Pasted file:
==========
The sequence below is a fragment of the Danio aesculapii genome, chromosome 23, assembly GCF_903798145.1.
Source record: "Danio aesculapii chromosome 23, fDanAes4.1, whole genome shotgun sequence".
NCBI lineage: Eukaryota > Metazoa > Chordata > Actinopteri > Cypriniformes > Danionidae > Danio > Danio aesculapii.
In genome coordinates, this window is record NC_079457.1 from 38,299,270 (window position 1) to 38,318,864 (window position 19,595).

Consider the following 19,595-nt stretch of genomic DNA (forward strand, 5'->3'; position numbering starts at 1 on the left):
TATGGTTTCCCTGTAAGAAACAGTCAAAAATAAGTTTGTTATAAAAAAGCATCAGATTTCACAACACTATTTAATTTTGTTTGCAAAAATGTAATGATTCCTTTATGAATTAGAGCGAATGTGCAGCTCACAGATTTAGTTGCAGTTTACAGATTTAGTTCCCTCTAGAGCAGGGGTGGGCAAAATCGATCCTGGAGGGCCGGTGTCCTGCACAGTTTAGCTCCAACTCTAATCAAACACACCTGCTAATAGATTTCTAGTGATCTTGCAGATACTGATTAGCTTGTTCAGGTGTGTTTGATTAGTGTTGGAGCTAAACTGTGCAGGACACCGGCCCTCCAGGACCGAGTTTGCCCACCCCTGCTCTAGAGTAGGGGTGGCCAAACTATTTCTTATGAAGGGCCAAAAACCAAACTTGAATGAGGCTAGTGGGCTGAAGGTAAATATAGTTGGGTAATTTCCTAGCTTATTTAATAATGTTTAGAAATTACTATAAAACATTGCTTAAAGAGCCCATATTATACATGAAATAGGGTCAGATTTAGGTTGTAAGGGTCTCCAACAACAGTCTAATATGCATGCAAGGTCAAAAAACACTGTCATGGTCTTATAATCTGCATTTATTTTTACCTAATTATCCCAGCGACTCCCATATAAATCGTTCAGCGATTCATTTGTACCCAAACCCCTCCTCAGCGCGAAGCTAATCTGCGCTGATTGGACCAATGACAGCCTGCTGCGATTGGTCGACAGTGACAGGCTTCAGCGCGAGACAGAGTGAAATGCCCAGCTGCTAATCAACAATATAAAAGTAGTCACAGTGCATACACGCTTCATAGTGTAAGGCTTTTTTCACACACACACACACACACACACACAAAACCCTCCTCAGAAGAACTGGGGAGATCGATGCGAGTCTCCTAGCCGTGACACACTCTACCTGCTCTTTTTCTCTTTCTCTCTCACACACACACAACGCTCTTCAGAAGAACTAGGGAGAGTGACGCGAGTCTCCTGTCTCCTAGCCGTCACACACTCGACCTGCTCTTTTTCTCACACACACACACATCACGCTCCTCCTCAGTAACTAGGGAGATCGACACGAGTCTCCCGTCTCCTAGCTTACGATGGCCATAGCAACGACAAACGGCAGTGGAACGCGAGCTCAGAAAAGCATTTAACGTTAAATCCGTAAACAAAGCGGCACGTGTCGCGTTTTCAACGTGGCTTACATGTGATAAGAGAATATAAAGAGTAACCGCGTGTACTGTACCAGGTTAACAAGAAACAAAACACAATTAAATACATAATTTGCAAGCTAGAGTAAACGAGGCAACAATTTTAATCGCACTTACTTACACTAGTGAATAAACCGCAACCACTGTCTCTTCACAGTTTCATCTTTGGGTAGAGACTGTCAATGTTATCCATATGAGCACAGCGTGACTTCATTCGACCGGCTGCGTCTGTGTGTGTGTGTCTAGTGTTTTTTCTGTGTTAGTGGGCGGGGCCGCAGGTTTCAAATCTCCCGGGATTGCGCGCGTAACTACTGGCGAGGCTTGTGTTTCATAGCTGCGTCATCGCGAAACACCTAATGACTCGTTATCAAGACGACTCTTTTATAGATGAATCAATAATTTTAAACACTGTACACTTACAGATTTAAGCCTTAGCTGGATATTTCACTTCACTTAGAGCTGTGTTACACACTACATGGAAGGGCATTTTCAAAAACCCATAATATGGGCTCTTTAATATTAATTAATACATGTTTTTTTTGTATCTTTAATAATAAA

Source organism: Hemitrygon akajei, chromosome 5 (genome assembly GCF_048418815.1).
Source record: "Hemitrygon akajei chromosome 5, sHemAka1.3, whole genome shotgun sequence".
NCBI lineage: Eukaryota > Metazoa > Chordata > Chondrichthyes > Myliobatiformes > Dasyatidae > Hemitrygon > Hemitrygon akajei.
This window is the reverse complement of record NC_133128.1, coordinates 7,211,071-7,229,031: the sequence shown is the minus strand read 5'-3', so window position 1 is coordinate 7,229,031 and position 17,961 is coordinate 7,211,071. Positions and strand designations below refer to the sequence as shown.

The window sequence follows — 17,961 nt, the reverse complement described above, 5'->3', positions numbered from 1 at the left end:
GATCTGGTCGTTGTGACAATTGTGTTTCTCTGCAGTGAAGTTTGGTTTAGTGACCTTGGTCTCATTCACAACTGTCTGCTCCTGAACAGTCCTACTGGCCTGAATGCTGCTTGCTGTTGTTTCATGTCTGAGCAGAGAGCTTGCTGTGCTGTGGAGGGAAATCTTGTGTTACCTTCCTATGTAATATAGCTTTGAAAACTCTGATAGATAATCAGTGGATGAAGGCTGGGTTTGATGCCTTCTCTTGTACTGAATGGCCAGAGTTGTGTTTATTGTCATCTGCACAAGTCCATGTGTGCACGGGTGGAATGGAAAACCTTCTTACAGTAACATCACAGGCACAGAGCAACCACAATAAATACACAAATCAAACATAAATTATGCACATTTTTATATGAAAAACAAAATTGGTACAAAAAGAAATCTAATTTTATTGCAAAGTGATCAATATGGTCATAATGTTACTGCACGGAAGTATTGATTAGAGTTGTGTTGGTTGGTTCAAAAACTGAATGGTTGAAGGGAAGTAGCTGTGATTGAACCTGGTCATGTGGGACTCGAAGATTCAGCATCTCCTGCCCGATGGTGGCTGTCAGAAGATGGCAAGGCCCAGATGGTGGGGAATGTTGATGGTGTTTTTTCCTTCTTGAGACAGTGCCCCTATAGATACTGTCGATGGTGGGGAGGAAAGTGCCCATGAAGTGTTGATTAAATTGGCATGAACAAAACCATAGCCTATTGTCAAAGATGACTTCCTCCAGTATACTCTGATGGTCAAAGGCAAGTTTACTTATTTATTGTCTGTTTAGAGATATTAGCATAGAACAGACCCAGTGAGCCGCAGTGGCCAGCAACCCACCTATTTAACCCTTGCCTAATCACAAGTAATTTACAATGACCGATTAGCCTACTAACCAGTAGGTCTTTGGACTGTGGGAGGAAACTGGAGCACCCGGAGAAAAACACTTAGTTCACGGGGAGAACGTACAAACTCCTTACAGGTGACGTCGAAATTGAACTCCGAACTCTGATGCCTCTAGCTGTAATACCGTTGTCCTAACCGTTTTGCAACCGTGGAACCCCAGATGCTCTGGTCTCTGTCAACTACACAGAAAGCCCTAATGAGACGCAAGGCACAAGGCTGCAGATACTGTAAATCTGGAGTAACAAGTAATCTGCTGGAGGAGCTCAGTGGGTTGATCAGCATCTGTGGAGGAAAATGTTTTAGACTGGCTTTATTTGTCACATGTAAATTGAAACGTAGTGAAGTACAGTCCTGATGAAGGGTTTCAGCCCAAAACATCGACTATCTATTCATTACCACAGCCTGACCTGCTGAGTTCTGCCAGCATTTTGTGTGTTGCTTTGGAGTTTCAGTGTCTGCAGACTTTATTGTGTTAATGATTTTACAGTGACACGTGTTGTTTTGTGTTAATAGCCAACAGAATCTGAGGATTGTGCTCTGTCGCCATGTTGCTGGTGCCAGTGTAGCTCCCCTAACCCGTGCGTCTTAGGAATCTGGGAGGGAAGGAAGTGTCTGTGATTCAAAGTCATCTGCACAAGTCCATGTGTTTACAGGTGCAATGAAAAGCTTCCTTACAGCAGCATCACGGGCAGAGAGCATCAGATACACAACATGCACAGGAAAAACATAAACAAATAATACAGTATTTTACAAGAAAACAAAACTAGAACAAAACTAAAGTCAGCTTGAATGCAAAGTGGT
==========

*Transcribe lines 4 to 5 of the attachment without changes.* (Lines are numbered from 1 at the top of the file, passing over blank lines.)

In genome coordinates, this window is record NC_079457.1 from 38,299,270 (window position 1) to 38,318,864 (window position 19,595).

Consider the following 19,595-nt stretch of genomic DNA (forward strand, 5'->3'; position numbering starts at 1 on the left):